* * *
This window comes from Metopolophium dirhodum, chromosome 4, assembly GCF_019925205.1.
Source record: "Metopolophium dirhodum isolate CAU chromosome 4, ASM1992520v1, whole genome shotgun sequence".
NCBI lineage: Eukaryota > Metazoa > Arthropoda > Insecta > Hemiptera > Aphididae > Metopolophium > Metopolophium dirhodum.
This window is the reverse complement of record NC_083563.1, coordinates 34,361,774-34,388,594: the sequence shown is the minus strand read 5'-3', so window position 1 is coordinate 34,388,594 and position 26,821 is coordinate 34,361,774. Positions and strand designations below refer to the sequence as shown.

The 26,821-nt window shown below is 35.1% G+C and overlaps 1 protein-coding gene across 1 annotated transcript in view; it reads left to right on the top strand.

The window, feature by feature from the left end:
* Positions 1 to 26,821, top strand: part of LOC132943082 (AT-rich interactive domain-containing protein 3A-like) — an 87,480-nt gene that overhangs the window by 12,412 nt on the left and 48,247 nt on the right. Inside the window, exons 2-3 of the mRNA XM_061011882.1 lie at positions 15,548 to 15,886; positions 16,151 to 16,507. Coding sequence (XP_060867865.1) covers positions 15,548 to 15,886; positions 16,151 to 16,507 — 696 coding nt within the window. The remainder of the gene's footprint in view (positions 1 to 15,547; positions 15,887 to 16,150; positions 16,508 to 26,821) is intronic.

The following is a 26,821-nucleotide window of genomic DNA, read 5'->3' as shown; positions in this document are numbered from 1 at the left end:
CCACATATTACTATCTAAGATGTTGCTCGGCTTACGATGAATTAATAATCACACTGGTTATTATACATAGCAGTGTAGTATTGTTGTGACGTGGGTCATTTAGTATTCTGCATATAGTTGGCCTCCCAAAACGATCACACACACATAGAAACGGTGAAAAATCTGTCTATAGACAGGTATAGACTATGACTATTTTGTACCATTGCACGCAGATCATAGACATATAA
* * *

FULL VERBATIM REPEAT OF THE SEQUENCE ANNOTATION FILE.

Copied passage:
This window comes from Metopolophium dirhodum, chromosome 4, assembly GCF_019925205.1.
Source record: "Metopolophium dirhodum isolate CAU chromosome 4, ASM1992520v1, whole genome shotgun sequence".
NCBI lineage: Eukaryota > Metazoa > Arthropoda > Insecta > Hemiptera > Aphididae > Metopolophium > Metopolophium dirhodum.
This window is the reverse complement of record NC_083563.1, coordinates 34,361,774-34,388,594: the sequence shown is the minus strand read 5'-3', so window position 1 is coordinate 34,388,594 and position 26,821 is coordinate 34,361,774. Positions and strand designations below refer to the sequence as shown.

The 26,821-nt window shown below is 35.1% G+C and overlaps 1 protein-coding gene across 1 annotated transcript in view; it reads left to right on the top strand.

The window, feature by feature from the left end:
* Positions 1 to 26,821, top strand: part of LOC132943082 (AT-rich interactive domain-containing protein 3A-like) — an 87,480-nt gene that overhangs the window by 12,412 nt on the left and 48,247 nt on the right. Inside the window, exons 2-3 of the mRNA XM_061011882.1 lie at positions 15,548 to 15,886; positions 16,151 to 16,507. Coding sequence (XP_060867865.1) covers positions 15,548 to 15,886; positions 16,151 to 16,507 — 696 coding nt within the window. The remainder of the gene's footprint in view (positions 1 to 15,547; positions 15,887 to 16,150; positions 16,508 to 26,821) is intronic.

The following is a 26,821-nucleotide window of genomic DNA, read 5'->3' as shown; positions in this document are numbered from 1 at the left end:
CCACATATTACTATCTAAGATGTTGCTCGGCTTACGATGAATTAATAATCACACTGGTTATTATACATAGCAGTGTAGTATTGTTGTGACGTGGGTCATTTAGTATTCTGCATATAGTTGGCCTCCCAAAACGATCACACACACATAGAAACGGTGAAAAATCTGTCTATAGACAGGTATAGACTATGACTATTTTGTACCATTGCACGCAGATCATAGACATATAA